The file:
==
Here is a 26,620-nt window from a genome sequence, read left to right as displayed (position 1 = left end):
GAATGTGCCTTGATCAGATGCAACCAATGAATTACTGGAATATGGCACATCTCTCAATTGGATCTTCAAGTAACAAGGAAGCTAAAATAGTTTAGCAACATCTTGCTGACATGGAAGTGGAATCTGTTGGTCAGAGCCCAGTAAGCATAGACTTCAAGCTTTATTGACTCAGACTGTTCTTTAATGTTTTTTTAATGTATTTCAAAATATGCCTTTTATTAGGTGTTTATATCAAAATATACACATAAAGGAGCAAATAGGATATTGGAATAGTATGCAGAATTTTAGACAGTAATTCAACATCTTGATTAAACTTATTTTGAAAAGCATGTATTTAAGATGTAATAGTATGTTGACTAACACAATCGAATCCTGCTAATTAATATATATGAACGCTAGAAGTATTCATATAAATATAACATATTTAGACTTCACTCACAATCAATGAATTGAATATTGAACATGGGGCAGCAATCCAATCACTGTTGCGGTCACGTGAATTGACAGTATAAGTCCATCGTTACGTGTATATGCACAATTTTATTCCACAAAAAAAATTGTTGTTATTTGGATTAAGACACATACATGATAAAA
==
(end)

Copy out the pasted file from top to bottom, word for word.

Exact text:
Here is a 26,620-nt window from a genome sequence, read left to right as displayed (position 1 = left end):
GAATGTGCCTTGATCAGATGCAACCAATGAATTACTGGAATATGGCACATCTCTCAATTGGATCTTCAAGTAACAAGGAAGCTAAAATAGTTTAGCAACATCTTGCTGACATGGAAGTGGAATCTGTTGGTCAGAGCCCAGTAAGCATAGACTTCAAGCTTTATTGACTCAGACTGTTCTTTAATGTTTTTTTAATGTATTTCAAAATATGCCTTTTATTAGGTGTTTATATCAAAATATACACATAAAGGAGCAAATAGGATATTGGAATAGTATGCAGAATTTTAGACAGTAATTCAACATCTTGATTAAACTTATTTTGAAAAGCATGTATTTAAGATGTAATAGTATGTTGACTAACACAATCGAATCCTGCTAATTAATATATATGAACGCTAGAAGTATTCATATAAATATAACATATTTAGACTTCACTCACAATCAATGAATTGAATATTGAACATGGGGCAGCAATCCAATCACTGTTGCGGTCACGTGAATTGACAGTATAAGTCCATCGTTACGTGTATATGCACAATTTTATTCCACAAAAAAAATTGTTGTTATTTGGATTAAGACACATACATGATAAAA